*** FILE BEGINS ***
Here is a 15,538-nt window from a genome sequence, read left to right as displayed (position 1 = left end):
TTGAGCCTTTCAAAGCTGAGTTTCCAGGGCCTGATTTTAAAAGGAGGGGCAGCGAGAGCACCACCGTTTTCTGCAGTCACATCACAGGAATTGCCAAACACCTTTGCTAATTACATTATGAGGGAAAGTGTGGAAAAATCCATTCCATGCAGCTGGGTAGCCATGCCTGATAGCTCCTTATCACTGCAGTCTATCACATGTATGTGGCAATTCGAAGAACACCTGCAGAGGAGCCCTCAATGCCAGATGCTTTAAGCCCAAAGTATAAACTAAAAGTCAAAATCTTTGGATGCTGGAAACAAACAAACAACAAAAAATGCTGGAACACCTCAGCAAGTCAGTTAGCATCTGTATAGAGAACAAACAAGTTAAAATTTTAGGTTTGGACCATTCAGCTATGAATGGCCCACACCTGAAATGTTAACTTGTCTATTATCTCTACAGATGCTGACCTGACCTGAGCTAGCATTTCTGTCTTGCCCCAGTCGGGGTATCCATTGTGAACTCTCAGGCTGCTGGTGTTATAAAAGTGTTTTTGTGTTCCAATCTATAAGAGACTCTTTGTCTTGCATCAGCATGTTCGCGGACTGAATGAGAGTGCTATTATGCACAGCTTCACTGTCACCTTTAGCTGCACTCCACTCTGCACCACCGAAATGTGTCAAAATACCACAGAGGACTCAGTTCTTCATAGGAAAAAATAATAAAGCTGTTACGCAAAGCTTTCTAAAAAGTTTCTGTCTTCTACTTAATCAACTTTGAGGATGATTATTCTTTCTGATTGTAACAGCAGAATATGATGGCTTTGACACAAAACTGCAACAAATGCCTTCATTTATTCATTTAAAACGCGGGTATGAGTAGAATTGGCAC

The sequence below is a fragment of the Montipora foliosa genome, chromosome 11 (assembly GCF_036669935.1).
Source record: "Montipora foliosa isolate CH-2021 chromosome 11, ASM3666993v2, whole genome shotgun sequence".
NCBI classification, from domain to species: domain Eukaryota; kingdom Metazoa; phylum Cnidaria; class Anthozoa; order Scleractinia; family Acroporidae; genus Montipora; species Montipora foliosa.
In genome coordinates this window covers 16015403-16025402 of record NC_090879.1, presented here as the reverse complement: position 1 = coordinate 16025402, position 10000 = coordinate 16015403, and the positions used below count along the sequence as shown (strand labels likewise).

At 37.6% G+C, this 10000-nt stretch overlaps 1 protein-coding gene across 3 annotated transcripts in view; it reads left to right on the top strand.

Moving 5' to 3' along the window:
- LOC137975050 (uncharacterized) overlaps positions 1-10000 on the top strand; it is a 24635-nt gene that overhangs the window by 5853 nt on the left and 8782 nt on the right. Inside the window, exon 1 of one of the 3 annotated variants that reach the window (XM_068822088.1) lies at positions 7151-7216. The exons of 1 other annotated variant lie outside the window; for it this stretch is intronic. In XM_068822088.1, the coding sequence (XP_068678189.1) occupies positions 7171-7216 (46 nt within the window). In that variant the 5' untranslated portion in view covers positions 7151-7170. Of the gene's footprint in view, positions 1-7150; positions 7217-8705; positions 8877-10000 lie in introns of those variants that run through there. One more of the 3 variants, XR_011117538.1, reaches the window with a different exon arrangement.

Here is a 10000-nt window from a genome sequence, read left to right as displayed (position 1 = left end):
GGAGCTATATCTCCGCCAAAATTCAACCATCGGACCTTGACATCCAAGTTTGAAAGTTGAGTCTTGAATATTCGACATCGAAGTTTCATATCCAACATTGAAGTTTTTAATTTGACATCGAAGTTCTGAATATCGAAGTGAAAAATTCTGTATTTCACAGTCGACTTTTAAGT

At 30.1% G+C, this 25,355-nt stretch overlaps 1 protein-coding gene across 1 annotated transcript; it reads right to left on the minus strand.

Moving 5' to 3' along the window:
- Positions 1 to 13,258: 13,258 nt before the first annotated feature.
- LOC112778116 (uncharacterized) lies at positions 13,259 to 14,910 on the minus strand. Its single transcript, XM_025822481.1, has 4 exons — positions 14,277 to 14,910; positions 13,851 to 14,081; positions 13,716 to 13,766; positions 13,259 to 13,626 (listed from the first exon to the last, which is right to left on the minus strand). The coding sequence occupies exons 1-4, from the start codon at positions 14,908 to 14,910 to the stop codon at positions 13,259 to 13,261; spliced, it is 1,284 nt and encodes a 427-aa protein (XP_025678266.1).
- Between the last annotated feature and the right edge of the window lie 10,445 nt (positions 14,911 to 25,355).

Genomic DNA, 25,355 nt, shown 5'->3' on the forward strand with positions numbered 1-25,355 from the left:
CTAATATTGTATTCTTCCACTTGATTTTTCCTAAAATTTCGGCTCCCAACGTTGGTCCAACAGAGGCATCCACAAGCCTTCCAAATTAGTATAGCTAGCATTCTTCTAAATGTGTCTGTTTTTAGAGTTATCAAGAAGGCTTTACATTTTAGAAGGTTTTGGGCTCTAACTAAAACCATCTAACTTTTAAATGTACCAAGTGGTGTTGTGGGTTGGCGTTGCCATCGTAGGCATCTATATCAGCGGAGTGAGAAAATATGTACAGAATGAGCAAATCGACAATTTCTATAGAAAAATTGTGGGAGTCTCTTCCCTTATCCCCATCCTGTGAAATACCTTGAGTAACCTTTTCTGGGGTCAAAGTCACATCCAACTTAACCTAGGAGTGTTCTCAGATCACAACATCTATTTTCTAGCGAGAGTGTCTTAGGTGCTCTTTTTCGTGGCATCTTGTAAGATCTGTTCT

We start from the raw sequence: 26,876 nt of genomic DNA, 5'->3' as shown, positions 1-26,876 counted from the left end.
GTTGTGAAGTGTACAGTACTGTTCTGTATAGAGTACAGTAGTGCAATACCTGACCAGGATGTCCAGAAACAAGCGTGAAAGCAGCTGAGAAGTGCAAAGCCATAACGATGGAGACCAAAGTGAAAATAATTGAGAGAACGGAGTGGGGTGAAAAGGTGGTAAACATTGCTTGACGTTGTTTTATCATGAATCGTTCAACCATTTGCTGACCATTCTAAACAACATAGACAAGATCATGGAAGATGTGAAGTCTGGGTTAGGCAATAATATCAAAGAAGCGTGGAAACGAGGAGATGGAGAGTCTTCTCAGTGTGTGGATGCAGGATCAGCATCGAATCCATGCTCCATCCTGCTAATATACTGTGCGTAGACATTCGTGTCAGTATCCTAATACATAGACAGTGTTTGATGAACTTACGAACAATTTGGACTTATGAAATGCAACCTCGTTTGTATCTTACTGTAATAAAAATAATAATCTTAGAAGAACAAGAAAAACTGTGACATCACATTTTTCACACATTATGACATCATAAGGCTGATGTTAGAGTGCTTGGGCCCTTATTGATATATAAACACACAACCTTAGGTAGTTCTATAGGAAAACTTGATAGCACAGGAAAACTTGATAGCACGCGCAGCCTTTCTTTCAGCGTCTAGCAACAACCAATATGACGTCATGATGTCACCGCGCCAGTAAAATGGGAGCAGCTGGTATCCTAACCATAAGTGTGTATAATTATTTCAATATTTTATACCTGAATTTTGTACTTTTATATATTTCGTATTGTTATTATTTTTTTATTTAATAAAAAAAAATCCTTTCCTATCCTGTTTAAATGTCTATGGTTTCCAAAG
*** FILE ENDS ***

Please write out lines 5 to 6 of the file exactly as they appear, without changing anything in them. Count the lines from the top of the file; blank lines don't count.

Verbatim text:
NCBI classification, from domain to species: domain Eukaryota; kingdom Metazoa; phylum Cnidaria; class Anthozoa; order Scleractinia; family Acroporidae; genus Montipora; species Montipora foliosa.
In genome coordinates this window covers 16015403-16025402 of record NC_090879.1, presented here as the reverse complement: position 1 = coordinate 16025402, position 10000 = coordinate 16015403, and the positions used below count along the sequence as shown (strand labels likewise).